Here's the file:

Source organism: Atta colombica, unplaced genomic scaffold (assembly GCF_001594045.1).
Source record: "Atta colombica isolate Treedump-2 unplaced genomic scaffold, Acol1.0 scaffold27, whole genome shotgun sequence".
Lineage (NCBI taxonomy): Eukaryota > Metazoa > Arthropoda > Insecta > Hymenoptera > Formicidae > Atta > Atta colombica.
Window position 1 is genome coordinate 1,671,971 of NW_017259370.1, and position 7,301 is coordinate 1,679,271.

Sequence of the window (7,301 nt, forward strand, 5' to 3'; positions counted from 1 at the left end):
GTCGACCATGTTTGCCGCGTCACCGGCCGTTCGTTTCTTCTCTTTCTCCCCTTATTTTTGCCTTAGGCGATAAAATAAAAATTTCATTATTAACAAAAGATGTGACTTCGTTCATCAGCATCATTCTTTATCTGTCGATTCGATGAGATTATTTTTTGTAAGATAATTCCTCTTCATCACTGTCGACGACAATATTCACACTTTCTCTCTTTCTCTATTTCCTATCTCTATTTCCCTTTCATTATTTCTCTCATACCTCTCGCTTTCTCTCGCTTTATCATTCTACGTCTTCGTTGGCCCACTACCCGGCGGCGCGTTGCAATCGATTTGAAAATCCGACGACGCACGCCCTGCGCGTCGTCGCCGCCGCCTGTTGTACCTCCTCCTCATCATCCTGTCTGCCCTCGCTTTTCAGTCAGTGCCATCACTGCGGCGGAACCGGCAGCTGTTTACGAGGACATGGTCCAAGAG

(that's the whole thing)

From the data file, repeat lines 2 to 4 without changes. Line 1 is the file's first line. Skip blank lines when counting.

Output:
Source record: "Atta colombica isolate Treedump-2 unplaced genomic scaffold, Acol1.0 scaffold27, whole genome shotgun sequence".
Lineage (NCBI taxonomy): Eukaryota > Metazoa > Arthropoda > Insecta > Hymenoptera > Formicidae > Atta > Atta colombica.
Window position 1 is genome coordinate 1,671,971 of NW_017259370.1, and position 7,301 is coordinate 1,679,271.